Senate Majority Leader Andrea Steward-Cousins said that the Senate will move to pass bill S3817A, legislation sponsored by State Senator Alessandra Biaggi to eliminate the “severe and pervasive” standard applied to sexual harassment cases and harassment based on all protected categories.

State Senator Alessandra Biaggi issued the following statement:

"The Senate is not what it use to be – this body is ready to make changes that put survivors first and protect New Yorkers from future sexual harassment and discrimination in the workplace. The first step is to eliminate the 'severe and pervasive' standard once and for all, and make sure that employers are held accountable for creating safe work environments for their employees. I thank Majority Leader Andrea Stewart-Cousins for her fervent support on this issue.”

Friday, May 31, 2019


$2.5 Million Investment Will Allow Students to Utilize Digital Design Curriculum, Use Outdoor Space for Theatre Shows & Grow Produce for Local Food Pantry

Councilman Ritchie Torres presents a check for $2.5 Million Dollars to TAPCo Principal Ron Link.

  Council Member Ritchie Torres and students from the Theatre Arts Production Company School (TAPCo) held a ribbon-cutting and grand opening of the school’s innovative rooftop garden performance sound stage. This is the first school in the city with a rooftop garden and sound stage built into it that will allow students to hold performances outdoors, grow fruits and vegetables for the local food pantry POTS, and take drawing classes outside. The grand opening featured student performances on the sound stage. Council Member Torres invested $2.5 million in City Council funds towards this project.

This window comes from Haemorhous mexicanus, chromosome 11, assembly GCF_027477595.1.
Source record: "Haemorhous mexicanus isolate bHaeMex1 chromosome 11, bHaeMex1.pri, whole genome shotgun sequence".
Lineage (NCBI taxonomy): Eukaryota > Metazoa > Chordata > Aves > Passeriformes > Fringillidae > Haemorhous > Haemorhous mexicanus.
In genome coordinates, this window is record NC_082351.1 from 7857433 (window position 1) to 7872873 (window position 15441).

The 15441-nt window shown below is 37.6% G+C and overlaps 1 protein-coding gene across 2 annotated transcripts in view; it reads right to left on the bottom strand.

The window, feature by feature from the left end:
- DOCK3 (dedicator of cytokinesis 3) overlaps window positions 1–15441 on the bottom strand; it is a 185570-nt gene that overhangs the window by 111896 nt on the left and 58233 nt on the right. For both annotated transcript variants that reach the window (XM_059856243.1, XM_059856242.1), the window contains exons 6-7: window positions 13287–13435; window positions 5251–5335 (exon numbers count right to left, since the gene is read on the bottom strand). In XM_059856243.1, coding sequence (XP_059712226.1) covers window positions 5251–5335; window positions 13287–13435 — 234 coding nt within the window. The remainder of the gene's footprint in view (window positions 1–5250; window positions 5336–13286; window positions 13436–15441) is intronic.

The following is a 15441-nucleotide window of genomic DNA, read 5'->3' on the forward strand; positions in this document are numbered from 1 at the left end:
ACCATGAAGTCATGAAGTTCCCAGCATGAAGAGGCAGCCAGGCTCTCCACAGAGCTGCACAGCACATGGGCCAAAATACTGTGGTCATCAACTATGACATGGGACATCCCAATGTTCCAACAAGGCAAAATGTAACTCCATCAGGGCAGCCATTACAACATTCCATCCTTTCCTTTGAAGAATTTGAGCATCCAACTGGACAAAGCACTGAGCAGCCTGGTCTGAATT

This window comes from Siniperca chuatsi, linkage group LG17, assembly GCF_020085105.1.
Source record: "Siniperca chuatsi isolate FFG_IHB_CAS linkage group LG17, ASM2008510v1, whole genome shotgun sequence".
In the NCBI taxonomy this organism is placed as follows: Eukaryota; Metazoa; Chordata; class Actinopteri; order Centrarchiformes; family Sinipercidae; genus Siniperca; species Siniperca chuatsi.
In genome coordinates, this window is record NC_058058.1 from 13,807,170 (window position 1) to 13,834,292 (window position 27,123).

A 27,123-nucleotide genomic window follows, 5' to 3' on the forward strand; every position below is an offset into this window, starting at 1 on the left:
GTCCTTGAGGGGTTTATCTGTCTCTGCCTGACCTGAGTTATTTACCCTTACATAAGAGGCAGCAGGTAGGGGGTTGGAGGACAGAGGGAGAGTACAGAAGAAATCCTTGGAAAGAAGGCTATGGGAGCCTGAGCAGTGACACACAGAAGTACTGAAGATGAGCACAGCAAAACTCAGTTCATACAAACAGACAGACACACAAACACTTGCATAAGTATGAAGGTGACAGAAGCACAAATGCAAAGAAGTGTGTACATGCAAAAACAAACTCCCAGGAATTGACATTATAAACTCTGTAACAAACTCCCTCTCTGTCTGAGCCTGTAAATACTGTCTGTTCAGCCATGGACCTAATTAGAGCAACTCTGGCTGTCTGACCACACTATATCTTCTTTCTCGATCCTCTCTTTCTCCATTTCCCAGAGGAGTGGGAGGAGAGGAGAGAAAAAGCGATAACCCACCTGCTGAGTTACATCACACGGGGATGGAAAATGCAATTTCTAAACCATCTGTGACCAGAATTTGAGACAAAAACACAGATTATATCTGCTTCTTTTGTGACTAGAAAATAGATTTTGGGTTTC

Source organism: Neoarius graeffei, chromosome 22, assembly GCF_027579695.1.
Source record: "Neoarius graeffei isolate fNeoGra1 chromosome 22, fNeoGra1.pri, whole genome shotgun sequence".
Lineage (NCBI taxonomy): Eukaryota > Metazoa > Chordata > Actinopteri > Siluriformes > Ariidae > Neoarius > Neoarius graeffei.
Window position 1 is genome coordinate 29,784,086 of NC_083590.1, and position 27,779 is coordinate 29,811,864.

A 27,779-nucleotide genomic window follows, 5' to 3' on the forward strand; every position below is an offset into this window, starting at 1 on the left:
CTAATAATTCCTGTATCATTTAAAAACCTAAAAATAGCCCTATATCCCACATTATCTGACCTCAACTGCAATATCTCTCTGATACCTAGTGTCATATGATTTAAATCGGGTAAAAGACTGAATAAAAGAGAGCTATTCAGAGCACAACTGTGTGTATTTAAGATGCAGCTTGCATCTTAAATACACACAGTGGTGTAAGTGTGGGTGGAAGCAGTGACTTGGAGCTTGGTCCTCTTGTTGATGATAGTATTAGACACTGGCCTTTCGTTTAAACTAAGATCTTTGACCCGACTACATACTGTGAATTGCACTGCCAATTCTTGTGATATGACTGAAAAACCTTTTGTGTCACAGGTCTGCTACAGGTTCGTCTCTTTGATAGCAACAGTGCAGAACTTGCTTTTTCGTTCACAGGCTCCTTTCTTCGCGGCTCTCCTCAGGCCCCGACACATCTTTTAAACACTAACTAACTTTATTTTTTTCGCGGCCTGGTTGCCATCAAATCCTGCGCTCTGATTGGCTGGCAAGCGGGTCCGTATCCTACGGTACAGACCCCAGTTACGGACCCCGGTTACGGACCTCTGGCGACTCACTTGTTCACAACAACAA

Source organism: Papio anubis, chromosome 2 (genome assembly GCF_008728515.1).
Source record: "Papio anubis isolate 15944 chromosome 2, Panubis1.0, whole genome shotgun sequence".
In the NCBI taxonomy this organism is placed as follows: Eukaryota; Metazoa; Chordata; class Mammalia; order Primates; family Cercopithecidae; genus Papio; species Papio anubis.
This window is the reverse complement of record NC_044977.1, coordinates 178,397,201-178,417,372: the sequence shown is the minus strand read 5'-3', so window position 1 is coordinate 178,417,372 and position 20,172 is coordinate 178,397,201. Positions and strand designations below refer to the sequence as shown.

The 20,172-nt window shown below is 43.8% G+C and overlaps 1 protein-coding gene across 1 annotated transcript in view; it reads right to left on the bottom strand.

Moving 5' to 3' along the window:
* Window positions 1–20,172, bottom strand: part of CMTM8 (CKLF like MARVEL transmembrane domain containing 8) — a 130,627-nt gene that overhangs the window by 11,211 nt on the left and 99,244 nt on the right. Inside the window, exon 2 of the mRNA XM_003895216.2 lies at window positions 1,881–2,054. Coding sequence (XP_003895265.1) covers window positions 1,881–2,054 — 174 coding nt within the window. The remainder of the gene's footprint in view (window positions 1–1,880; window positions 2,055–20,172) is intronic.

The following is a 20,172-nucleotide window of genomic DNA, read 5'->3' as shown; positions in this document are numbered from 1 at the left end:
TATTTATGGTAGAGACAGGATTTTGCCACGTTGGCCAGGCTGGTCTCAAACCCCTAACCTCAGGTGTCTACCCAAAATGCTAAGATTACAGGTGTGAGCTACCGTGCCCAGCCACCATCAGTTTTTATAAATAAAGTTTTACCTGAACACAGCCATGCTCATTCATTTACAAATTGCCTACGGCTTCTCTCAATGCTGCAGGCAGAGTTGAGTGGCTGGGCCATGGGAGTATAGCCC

Above - Councilman Torres cuts the ribbon on the new outdoor roof space for TAPCo.
Below - TAPCO students perform on the special dance area of the roof.

Above - A dance presentation by one student on the new dance area.
Below - The band performs.

3rd Avenue BID Opens Business Work Area at 11 Bruckner Boulevard.

  In its quest to serve businesses better the 3rd Avenue Business Improvement District has reached out to businesses on and around Bruckner Boulevard by leasing the second floor of a building at 11 Bruckner Boulevard. The renovated mini business incubator allows owners of small stores such as Isabel Pradas owner of College Bridge Cafe, and Noelle Santos owner of the Lit Bar (above with 3rd Avenue BID Executive Director Michael Brady) to have a desk where to work on much of the needed paperwork they have no room for in their cramped businesses. There is a mini conference room where business owners can talk business to each other, come up with local events, and whatever else to make this area of the Bronx better.

Above - The cozy conference area complete with a large screen monitor and computer for power point presentations.
Below - How to find that office space your business may need.

Governor Cuomo Signs Legislation Ending The Legal Ban On Gravity Knives

New Law Reflects Federal Court Ruling Finding Previous Ban to be Unconstitutional  

  Governor Andrew M. Cuomo today signed into law Assembly Bill 5944, which removes criminal sanctions associated with possessing gravity knives following a court ruling that state law was too vague and unconstitutional. Gravity knives are commonly sold at stores and used for work purposes. The judge stated people should be able to know with certainty whether carrying a gravity knife is lawful.

APPROVAL #May 30, 2019
MEMORANDUM filed with Assembly Bill 5944, entitled:
"AN ACT to amend the penal law, in relation to gravity knives"

This bill, unanimously passed by the Legislature, would legalize the possession of commonly sold and lawfully used folding knives by removing the term "gravity knife" from the Penal Law, while leaving intact law enforcement's ability to pursue those who otherwise use these knives unlawfully.